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15 Comments

  1. Gamma lids are great! They come in a half-dozen different colors, so I can tell what’s in a bucket just by the lid. I slip a note inside with the date I filled the bucket and line them up in chronological order in the food storage area.
    You’re right about the installation, though. I can do it by myself with a rubber mallet as long as I line the ring up on the bucket carefully beforehand, but the first one was challenging.
    By the way, if your local supplier only carries the white gamma lids and you’d like other colors, I buy them from Emergency Essentials (beprepared.com). I don’t know how their prices stack up to other suppliers, but they have great shipping rates – it really does pay to order a lot or combine orders with other people.

  2. I have food-grade buckets that once held cake frosting. They have a rubber gasket in the lid. I wonder if they are resealed as tight as the gamma seals. At any rate, I cannot get them off once I get them back onto the bucket. I have always wondered what a gamma seal was!

    Friends give friends portable potties for birthday gifts…with no apologies…lol.

  3. I read this post and the one where you use a milk crate and attach legs to the milk crate. I saw the stained white bucket and now see the black one. If I am going to use a bucket, I would prefer white so that I can see if it is clean if I want to clean it. I would prefer a white seat also so that I can see stains left by dried dribbles or a mess smeared on the seat. People can be nasty and ill-mannered or just ill and cannot control their business. But, I suppose they don’t make white seats to fit a five gallon bucket.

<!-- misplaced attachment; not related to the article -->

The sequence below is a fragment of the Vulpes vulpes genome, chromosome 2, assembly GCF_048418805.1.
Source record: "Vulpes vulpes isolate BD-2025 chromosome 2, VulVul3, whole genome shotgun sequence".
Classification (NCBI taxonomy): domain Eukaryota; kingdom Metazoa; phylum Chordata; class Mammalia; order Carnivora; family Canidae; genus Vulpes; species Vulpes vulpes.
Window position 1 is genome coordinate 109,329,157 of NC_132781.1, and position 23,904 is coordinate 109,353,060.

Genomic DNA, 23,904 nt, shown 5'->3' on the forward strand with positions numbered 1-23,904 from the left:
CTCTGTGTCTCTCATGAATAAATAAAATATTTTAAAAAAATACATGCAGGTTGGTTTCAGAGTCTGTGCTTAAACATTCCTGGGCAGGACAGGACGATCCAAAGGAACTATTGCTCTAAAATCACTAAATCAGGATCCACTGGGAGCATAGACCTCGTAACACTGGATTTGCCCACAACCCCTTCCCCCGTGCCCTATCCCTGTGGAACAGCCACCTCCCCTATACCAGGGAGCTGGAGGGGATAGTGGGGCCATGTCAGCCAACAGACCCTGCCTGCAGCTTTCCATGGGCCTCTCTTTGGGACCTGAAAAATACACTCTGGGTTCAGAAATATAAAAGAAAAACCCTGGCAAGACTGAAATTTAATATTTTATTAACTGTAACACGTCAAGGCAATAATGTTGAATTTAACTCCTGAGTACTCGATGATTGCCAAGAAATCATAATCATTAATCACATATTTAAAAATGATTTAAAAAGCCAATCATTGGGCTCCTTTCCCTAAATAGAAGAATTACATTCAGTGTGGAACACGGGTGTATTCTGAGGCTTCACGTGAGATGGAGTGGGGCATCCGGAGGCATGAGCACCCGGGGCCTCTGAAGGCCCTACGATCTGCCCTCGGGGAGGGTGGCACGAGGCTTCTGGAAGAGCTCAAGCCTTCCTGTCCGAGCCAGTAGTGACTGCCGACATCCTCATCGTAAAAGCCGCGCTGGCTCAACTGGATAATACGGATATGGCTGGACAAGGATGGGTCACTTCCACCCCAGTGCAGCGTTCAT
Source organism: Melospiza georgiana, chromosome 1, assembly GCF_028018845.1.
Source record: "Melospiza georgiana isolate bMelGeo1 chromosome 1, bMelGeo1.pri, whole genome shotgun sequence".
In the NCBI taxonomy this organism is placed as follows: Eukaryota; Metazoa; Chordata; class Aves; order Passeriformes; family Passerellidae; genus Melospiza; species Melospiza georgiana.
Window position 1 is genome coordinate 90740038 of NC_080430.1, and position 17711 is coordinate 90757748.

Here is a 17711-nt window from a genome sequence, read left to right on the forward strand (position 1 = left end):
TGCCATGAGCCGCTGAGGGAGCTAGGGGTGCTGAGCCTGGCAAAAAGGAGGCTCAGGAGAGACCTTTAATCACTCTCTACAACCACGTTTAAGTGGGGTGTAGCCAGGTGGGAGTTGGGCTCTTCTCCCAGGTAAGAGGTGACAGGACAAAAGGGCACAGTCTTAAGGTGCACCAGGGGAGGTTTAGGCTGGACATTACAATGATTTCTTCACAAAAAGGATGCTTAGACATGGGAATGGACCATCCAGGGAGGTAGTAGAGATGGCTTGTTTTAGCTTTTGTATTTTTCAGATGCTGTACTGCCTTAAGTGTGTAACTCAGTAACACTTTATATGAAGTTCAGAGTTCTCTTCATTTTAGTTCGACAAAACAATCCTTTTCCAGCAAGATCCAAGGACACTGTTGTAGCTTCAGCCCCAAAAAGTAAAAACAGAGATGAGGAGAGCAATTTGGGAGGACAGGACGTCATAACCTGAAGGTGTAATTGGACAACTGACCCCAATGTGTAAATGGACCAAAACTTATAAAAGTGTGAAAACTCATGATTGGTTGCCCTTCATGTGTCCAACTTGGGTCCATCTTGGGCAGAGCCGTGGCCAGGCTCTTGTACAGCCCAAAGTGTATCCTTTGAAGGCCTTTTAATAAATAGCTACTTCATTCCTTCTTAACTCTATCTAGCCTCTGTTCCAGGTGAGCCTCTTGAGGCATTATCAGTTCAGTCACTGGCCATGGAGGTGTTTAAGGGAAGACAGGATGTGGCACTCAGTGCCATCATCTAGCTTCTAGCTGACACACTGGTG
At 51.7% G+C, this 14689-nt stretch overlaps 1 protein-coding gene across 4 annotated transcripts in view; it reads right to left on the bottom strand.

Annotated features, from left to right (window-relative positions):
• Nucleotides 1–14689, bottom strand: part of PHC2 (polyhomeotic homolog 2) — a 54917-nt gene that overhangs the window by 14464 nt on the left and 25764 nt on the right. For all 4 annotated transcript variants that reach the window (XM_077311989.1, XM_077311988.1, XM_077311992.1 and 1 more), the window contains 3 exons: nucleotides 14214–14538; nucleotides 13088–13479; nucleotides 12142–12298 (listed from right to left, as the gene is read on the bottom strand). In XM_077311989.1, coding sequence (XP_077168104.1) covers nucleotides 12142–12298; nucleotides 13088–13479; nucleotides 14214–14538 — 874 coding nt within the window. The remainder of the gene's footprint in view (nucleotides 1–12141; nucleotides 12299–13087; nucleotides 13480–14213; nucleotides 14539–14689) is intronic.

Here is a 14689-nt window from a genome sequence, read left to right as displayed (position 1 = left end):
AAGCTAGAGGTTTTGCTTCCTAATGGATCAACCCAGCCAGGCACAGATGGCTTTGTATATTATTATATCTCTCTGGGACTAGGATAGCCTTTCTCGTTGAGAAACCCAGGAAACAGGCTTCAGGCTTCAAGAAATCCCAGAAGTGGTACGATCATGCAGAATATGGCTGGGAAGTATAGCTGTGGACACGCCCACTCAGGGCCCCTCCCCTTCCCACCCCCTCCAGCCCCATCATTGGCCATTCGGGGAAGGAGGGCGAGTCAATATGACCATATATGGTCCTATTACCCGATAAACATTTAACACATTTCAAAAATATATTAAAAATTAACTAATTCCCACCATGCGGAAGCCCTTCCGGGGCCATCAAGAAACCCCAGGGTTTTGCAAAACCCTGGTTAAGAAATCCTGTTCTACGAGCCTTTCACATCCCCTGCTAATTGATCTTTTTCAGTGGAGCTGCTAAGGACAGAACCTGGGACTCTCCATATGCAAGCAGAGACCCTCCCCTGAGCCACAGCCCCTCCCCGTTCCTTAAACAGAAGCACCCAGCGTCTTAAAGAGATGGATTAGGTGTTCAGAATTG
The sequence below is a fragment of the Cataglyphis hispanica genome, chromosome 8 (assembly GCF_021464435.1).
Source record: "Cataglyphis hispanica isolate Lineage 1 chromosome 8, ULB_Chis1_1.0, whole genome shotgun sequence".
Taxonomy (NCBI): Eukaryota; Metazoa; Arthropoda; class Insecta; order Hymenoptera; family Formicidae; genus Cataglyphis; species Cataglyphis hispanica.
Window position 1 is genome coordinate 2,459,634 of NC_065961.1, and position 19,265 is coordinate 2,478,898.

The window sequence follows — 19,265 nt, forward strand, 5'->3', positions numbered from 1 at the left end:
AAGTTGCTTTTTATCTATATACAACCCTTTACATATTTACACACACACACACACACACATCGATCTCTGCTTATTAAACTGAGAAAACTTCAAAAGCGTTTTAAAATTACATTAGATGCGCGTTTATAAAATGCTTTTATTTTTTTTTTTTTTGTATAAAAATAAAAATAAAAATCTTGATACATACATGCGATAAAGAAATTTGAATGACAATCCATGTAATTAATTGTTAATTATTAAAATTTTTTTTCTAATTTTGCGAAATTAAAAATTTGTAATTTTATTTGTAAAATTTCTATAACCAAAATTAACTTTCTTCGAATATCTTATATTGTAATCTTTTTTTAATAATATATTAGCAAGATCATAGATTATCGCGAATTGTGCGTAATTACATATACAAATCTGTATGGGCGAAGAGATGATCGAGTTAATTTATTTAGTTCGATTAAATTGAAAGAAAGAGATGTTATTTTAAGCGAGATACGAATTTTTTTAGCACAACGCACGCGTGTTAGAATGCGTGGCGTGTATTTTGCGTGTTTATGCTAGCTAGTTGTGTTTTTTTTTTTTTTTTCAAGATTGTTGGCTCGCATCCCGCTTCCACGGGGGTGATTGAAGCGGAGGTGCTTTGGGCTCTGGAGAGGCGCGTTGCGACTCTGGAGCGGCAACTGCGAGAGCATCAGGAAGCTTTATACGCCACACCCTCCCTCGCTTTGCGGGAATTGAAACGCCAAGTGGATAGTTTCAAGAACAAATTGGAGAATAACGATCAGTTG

After the tornado, we had no contact with anyone in our own town, so I did not know if the widespread power outage would take the water treatment plant out. Within hours of the event, I had planned to take the toilet seat off the toilet and move a five gallon bucket into the bathroom.It would have been a balancing act…lol.

    Bill Farthing, Thanks for consoling me…lol. NOT.

  4. @Parsimony: As far as I know, Luggable Loo seats only come in black. Just for the record, the staining in that white bucket comes from cedar sawdust. I was pretty horrified that Erik posted that picture!

  5. You’ve probably posted it somewhere, but I’ll add a solar shower sure comes in handy when power is down. After the flooding here six years ago (NOLA), we came back to no electricity for about a month, no gas for almost three months. That shower helped us and a few neighbors. Bleach was necessary for water out of our tap too – naomi

  6. @Anon: Good point! A solar shower is a lovely thing. I’ve enjoyed them while camping, and they’d be a real life saver in a situation like the one you were in. No electricity for a month, no gas for three? Good lord, that’s rough.

  7. We love gamma lids here! We use the buckets mostly for grain storage—all of the various whole grains we use to mix our chx feed and goat snacks. They are goat proof, and not many things are!